My joy was overflowing at the ten week appointment when I heard the heartbeat with the doppler. I watched Nick beam while Caleb listened in wonder at what he was hearing (and later heard Abby complain that she missed it while being at school, even though she was always with me to hear Caleb's). How can such a simple sound move this grown woman to tears every time?

As I quickly grow into maternity clothes and feel sick every afternoon, I am joyful because of the life that is growing inside of me. His mercies are indeed new every morning.

Sunday, March 21, 2010

My Sensitive Daughter

The news was on in the background while I checked my morning email and Abby played in the living room. One clip caught her attention because she heard a little girl's voice. The story was about a young girl who had her foot caught in an escalator. It was pulled into the machine and they showed a picture of her shoe that was torn to shreds and they talked about the bruises on her foot.

Abby walked over to me and said, "Hearing that made me feel scared." I explained that it was a one time thing, that people ride the escalators all of the time, etc. A few minutes later, I walked into the dining room where she was standing and asked if she was okay. She said, "I just can't stop thinking about that story." She then proceeded to throw up her breakfast all over the table.

While I stood there in shock at what I had just witnessed, I finally got my act together and hugged her and cleaned her up. I have never seen someone get so sick over a story that does not involve them that they lose their food.

Then I got to thinking about my own reactions to life and wondered why I do not get more upset over the tragedies of life. When I think about the numbers of life lost every day due to starvation, abortion, I so used to hearing about it that I have become numb? If I am to have a heart like Jesus, where is my compassion?

Sunday, March 14, 2010

Sense Of Direction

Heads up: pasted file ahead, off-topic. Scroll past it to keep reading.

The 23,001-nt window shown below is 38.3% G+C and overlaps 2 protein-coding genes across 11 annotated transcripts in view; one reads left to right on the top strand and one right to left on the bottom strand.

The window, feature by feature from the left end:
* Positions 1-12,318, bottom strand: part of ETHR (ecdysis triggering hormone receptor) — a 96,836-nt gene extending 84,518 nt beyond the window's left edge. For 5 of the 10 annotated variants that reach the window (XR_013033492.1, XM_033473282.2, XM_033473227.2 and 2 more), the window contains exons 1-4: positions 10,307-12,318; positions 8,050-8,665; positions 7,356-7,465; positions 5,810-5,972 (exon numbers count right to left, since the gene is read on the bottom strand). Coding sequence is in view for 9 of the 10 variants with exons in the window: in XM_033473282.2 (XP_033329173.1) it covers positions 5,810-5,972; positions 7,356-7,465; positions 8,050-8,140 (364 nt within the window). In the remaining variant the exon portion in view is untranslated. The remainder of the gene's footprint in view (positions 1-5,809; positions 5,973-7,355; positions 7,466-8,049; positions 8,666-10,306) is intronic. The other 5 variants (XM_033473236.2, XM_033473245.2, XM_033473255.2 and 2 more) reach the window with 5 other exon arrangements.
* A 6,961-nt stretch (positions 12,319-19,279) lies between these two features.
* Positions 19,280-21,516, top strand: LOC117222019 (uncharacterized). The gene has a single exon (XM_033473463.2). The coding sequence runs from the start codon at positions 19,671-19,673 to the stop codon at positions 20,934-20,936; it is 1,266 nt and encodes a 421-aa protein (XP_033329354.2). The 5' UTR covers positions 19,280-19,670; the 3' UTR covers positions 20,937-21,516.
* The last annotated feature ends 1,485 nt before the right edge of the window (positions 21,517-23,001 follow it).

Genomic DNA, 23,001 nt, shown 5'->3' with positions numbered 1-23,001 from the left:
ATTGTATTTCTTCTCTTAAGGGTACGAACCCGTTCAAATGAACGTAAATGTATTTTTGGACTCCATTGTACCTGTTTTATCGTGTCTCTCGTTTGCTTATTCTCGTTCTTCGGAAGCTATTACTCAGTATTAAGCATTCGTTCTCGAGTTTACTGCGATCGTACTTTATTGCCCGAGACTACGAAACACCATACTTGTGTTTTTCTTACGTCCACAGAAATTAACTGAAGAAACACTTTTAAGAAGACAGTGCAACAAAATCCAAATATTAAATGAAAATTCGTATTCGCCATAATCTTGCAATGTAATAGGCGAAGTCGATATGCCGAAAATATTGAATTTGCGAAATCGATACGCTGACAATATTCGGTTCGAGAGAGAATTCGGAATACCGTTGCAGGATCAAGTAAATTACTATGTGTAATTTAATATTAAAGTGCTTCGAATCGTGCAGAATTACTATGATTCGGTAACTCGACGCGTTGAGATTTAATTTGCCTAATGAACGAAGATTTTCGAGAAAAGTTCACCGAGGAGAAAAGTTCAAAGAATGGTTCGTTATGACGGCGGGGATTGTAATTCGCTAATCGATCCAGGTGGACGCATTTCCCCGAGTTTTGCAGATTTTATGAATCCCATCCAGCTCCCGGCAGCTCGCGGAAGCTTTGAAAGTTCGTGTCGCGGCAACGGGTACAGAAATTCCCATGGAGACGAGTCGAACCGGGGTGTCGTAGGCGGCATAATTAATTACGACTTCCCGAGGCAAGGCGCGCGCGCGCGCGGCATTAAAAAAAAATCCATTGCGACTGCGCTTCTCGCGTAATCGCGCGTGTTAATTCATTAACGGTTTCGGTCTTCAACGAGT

Nick and I were driving to a family wedding yesterday. We left with plenty of time, but somehow what should have been a simple drive turned into a bunch of little annoyances.

It started with the fact that it was raining. What is it that turns such a large number of drivers into complete morons when faced with a little drizzle? Really, must one hit the brakes continually?

We got about ten minutes down the road where the right lane suddenly ends, in which we were in. Nick had been trying to merge for awhile, but again-the morons with their brakes were on the road. He finally started to get over and a car behind him suddenly sped up to keep him from merging. Fine-the driver must have been in a hurry. But, wait! This particular person decided to go 17 mph once in front of us.

Now, the mature thing would have been to complain, yet leave this person be. But, we were in a hurry, trying to reach our seats in the pew before the bride walked down the aisle, so Nick did the only thing he could-he tailed the car.

We could tell the driver and his wife were older, mostly because their heads barely stuck out above the seats. That is why we were surprised when the man decided to slow down even more to 12 mph. Yes, 12 mph. Granted the speed limit in that town is 25 mph, but 12? Of course we were in the mini van so everyone weaving around impatiently behind us thought it was our fault for the delay (which it partly was). We could have tried to pass in the no passing zone, but it is one of those towns where the police sit everywhere just waiting for a chance to catch such crazy people.

The slowpoke finally turned left and I kept repeating, "Do not flip him off, Nick, do not flip him off." Nick took the high road and kept his finger to himself. Then I looked over and noticed a lovely bird being thrown our way. I am still wondering whether that wrinkled finger was the man or the woman-either way, it was quite a sight.

We continued on our way, reaching the church five minutes before the ceremony was to start, joined the numerous rows of Rosenfeldts and slid into our seats as the seating of the mothers began. At least it was a fun excuse as to why we were late. "You see, we got stuck behind an old couple that went really slow and then flipped us off."